In Memoriam for David Cai

By Niels Grønbech-Jensen

On October 21, 2017 David Cai of the Courant Institute succumbed to illness at the early age of 54. 

One cannot possibly give a comprehensive description of someone else’s life, contributions, and meaning to others, since such attempt would inevitably leave out something essential, which would then inadvertently be diminished by its omission. This is certainly true for David’s remarkable life. I am thus writing this knowing that I am leaving out contributions of importance both to David and to others.

David had a profound influence on myself and others at Los Alamos National Laboratory (LANL) during his early career, which was a period when I was fortunate to spend considerable time with him. David’s complex personality of honesty, elegance, breadth, competency, and extraordinary kindness allowed him to interact broadly with many research fields and many colleagues.

One of his early interests as a graduate student was the study of excitations in nonlinear equations and lattices; a field in which he immediately excelled in and around the Center for Nonlinear Studies (CNLS) and the Theoretical Division at the Laboratory. I believe this was the time when he developed a sincere appreciation for the interplay between theory and computation in nonlinear dynamics; an appreciation that he kept and continued to develop throughout his career.

Combining his analytical skills with simulation work, one of David’s office hobbies during those years of emerging computational desktop tools was to compete with a computer on the speed of evaluating analytical expressions for indefinite integrals that came up in his perturbation analyses.

David’s interests and capabilities reached far beyond his impressive analytical skills. His intuition about physics and dynamics was exceptional. His early work on nonlinear Schrödinger systems quickly broadened to models of surface growth, wave guides, and sine-Gordon systems, where he made key contributions to the understanding of contemporary experiments in, e.g., superconducting Josephson technology.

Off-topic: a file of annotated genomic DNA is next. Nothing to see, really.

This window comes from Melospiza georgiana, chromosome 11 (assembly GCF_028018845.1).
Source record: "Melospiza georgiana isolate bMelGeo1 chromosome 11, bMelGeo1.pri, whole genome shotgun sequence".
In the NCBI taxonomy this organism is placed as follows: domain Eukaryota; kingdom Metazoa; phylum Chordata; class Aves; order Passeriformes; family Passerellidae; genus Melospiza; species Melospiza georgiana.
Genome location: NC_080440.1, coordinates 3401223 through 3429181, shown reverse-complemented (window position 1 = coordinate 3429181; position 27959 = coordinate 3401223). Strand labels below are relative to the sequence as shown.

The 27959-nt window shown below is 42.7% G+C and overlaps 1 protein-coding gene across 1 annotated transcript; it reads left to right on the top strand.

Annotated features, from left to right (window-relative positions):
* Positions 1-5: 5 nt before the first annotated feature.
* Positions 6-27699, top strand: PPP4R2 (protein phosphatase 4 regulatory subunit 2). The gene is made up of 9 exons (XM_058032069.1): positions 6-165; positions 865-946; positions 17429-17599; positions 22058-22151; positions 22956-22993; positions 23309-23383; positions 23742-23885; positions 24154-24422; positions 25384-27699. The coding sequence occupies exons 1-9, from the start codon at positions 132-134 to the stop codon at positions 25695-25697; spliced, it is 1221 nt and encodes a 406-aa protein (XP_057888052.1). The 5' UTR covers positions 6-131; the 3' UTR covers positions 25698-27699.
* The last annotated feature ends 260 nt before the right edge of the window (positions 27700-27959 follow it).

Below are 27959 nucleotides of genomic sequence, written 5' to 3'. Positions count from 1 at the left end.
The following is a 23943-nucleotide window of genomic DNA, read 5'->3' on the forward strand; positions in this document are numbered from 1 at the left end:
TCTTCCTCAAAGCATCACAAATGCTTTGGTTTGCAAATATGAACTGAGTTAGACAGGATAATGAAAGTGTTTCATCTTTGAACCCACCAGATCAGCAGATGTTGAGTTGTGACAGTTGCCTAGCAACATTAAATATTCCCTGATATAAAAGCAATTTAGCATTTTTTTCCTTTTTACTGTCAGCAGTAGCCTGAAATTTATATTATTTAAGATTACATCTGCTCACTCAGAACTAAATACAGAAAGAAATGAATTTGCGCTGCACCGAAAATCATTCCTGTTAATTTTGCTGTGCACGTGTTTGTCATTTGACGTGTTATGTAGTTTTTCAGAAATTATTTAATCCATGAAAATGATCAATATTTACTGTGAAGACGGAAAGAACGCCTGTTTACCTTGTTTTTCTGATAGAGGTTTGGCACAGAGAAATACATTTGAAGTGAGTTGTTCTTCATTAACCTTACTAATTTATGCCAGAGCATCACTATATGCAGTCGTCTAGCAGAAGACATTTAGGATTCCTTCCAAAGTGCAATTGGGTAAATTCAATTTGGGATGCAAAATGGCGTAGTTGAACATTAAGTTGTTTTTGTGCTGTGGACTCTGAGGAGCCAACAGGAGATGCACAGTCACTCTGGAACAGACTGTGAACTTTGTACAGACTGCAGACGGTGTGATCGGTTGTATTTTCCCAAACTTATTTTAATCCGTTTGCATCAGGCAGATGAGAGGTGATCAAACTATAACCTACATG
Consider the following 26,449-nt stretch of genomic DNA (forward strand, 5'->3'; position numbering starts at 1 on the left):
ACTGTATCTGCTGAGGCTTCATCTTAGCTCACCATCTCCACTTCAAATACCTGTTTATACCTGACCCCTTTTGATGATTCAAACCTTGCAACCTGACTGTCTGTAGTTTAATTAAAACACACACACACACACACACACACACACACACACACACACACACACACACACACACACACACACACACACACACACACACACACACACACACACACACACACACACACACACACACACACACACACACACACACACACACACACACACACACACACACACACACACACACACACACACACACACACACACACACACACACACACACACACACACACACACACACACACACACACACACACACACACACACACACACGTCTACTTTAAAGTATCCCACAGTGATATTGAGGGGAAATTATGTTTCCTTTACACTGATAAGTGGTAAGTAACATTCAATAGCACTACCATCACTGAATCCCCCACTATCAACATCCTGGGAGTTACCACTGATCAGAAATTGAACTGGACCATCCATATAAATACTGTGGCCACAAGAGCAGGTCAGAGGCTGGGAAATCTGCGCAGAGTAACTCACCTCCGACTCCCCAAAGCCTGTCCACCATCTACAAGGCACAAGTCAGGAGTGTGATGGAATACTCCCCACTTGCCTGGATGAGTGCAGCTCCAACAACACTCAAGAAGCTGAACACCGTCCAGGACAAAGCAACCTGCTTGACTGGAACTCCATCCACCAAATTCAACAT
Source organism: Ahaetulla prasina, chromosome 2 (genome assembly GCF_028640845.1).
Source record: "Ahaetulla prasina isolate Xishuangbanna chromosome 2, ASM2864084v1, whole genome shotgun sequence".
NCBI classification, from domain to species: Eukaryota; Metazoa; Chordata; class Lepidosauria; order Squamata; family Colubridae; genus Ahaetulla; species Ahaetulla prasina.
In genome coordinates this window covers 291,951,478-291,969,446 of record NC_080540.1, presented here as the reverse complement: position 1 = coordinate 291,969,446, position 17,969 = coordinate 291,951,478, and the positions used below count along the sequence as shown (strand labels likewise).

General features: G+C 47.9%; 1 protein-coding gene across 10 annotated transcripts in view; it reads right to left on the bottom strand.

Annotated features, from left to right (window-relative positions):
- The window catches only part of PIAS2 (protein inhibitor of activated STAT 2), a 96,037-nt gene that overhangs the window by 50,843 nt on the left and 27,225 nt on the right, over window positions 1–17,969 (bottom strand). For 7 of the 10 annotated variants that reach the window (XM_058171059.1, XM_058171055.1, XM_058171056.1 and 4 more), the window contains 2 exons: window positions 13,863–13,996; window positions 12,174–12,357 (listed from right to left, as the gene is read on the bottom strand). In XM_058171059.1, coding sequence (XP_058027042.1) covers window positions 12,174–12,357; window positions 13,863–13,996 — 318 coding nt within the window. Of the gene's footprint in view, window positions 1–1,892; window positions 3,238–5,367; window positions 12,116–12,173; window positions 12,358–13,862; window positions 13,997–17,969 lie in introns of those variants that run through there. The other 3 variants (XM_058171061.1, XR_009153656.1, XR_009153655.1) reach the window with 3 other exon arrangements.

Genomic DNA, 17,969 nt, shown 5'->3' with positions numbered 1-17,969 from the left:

After his graduate work, David got involved in radiation damage and ion implantation into crystalline semiconductors. Here, he made crucial contributions to the understanding of how models of electronic stopping should be parameterized and implemented into both binary collision approximations and molecular dynamics simulations for predictive modeling of dopant density profiles of irradiated materials; work that eventually helped predict — not just explain — experimental data of interest to both industry and the Laboratory.

As a young scientist much of his work at LANL was conducted in close collaboration with others, but David always became a central contributor to collaborations and discussions. His enthusiasm for exploration in both science and life was inspiring. His influence has stayed with me since those days, and I suspect that this is true for many others as well.

After leaving Los Alamos, David explored further into other areas, such as neuroscience and networks, where he became a significant scientific engine and a role model for many on more than one continent. I was merely a distant spectator and admirer for that part of his life; a life for which many personal testimonials can be found at

David Cai is missed by many, far and wide.

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